Quality control

The questionnaire was adapted and modified into our context from previous literatures. It was prepared first in English, translated into the local language Amharic, and then retranslated back to English by an expert to maintain its consistency. Training was given for data collectors and supervisor. Pre-testing of the questionnaire was made on 20 patients receiving ART in the nearby health center 3 weeks prior to the actual survey. Data collection process was strictly followed day to day by the supervisor and principal investigator. Standard operating procedures were followed during sample collection, processing, transportation, and identification of intestinal parasites. Data was checked for completeness, coded, and first entered in to EPI-info version 7; then, it was rechecked and transferred to Statistical Package for Social Science (SPSS) version 20 for analysis. Chi-square was used to carry out descriptive analysis. Bivariate and multivariate logistic regression analyses were used to assess the effect of the various factors on the level of malnutrition and to control possible confounders. The absence of multi-co-linearity was checked by using VIF/tolerance. The model adequacy was checked by using Hosmer and Lemeshow goodness of fit test. P value ≤0.05 at 95% CI was considered statistically significant.

Ethical consideration

Ethical approval was obtained from the ethical review committee of the School of Biomedical and Laboratory Sciences, College of Medicine and Health Sciences, University of Gondar, prior to data collection. Permission was taken from Butajira Zonal Hospital administrators. Written informed consent was obtained from each individual after the purpose of the study was explained. Participants were told that they had full right to participate or not, and they were also informed that all the data obtained from them would be kept confidential using codes instead of any personal identifiers. Any study participants who were positive for intestinal parasite were referred to ART clinicians for treatment. Finally, those participants identified as undernutrition were given nutritional counseling and RUTF in collaboration with the clinicians working in ART clinic at Butajira Hospital.

Results

Socio-demographic characteristics of the study participants

A total of 305 adult PLWHA receiving ART were involved in this study. The majority of participants (60.7%) were in the age group 30–44 years with the mean and standard deviation (±SD) of 39.5 (±9.9) years. Sixty-two percent of study participants were women, and more than half (50.5%) of the study participants were currently married. The majority of participants (86.6%) have low monthly income (<1,000 Ethiopian birr (ETB) as shown in (Table 1).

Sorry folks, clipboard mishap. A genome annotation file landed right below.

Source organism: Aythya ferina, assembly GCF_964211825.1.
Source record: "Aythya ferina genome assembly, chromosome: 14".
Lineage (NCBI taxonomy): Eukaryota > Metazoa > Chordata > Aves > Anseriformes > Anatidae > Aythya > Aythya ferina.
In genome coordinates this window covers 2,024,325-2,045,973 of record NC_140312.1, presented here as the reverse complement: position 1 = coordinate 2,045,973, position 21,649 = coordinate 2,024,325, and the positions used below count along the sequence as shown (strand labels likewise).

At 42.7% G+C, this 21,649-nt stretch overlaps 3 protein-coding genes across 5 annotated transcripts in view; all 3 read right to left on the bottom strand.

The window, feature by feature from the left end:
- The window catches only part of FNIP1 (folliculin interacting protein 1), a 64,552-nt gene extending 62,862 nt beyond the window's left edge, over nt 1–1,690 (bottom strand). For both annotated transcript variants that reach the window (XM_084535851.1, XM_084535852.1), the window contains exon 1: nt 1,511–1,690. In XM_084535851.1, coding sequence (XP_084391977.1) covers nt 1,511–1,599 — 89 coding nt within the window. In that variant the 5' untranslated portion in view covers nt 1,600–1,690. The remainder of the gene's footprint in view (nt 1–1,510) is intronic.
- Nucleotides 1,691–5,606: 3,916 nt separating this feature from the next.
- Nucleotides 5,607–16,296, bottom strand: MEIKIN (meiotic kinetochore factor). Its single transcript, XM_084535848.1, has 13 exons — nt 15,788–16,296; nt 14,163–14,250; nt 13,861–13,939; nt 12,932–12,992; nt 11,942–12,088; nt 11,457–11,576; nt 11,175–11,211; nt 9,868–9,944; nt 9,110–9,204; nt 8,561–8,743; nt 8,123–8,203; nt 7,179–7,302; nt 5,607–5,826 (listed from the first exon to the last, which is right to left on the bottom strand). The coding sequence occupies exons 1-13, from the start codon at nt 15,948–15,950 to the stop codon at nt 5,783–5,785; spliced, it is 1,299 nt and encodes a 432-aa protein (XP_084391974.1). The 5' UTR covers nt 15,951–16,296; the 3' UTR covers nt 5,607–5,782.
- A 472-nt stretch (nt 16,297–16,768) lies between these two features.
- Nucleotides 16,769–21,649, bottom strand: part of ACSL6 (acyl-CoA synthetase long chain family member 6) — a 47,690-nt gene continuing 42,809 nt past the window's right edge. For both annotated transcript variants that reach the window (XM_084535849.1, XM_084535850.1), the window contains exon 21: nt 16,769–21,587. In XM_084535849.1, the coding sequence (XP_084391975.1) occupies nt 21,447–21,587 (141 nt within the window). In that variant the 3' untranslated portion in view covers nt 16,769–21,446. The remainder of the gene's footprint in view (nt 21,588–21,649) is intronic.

Table 1

Socio-demographic characteristics of the study participants

Characteristics

 

Frequency (n)

Percent (%)

Sex

Male

116

38.0

Female

189

62.0

Age

18–29

36

11.8

30–44

185

60.7

≥45

84

27.5

Marital status

Single

19

6.2

Married

154

50.5

Divorced

42

13.8

Widowed

81

26.6

Separated

9

3.0

Family size

≤3

148

22.8

4–6

137

21.1

>6

20

3.1

Educational status

Unable to read and write

121

39.7

Able to read and write

38

12.5

Primary education

80

26.2

Secondary education

47

15.4

Tertiary education

19

6.2

Religion

Orthodox

143

46.9

Muslim

102

33.4

Protestant and Catholic

60

19.7

Ethnicity

Gurage

178

58.4

Silitie

55

18.0

Amhara

40

13.1

Oromo

14

4.6

Hadiya

18

5.9

Occupation

Governmental employer

40

13.1

Self employer

51

16.7

Farmer

39

12.8

Merchant

45

14.8

Daily laborer

60

19.7

House wife

49

16.1

Jobless

21

6.9

Residence

Urban

177

58.0

Rural

128

42.0

Monthly income in ETB

<1,000

264

86.6

 

≥1,000

41

13.4

More than half of the patients were married, many had a family size of 4–6 members, and many were unable to read and write. The majority of the patients had less than 1,000 Ethiopian birr monthly income.

Clinical profiles and ART status of the study participants

The HIV status of patients showed that 60.3% (n = 184) were at WHO clinical stage I. One hundred twenty-seven patients (41.6%) had current or past history of opportunistic infections, of which 73 patients (23.9%) had tuberculosis infection and accounted for the uppermost co-infection. The median CD4+ T cell count and mean hemoglobin concentration level of participants were 400 cells/μl with inter-quartile range (329 IQR) and 13.0 g/dl with SD ±1.7, respectively (Table 2). One hundred thirty-two patients (43.3%) were on ART treatment regimen 1e (TDF + 3TC + NVP), and another 122 (40%) were on 1c (AZT + 3TC + NVP). However, quite a number of patients (38.7%) had changed the ART regimen due to toxicity/side effects during follow-up period (Table 2).
Table 2

Clinical profiles and ART status

Variables

  

Frequency ( n )

Percent (%)

Eating difficulty

No

 

235

77.0

Yes

Problems

70

23.0

 

Loss of appetite

63

20.7

 

Vomiting

20

6.6

 

Nausea

13

4.3

 

Swallowing difficulty

6

2

Gastrointestinal symptoms

No

 

255

83.6

Yes

Problems

50

16.4

 

Diarrhea

28

9.2

 

Indigestion

22

7.2

 

Constipation

7

2.7

WHO clinical stage

Stage I

 

184

60.3

Stage II

 

54

17.7

Stage III

 

60

19.7

Stage IV

 

7

2.3

CD4+ T cell count

<200 cells/μl

 

51

16.7

200–350 cells/μl

 

73

23.9

351–500 cells/μl

 

76

24.9

>500 cells/μl

 

105

34.4

Anemia status

Normal

 

220

72.1

Anemic

 

85

27.9

Current/past OI in the past 6 months

No

 

178

58.4

Yes

Problems

127

41.6

 

Acute/chronic diarrhea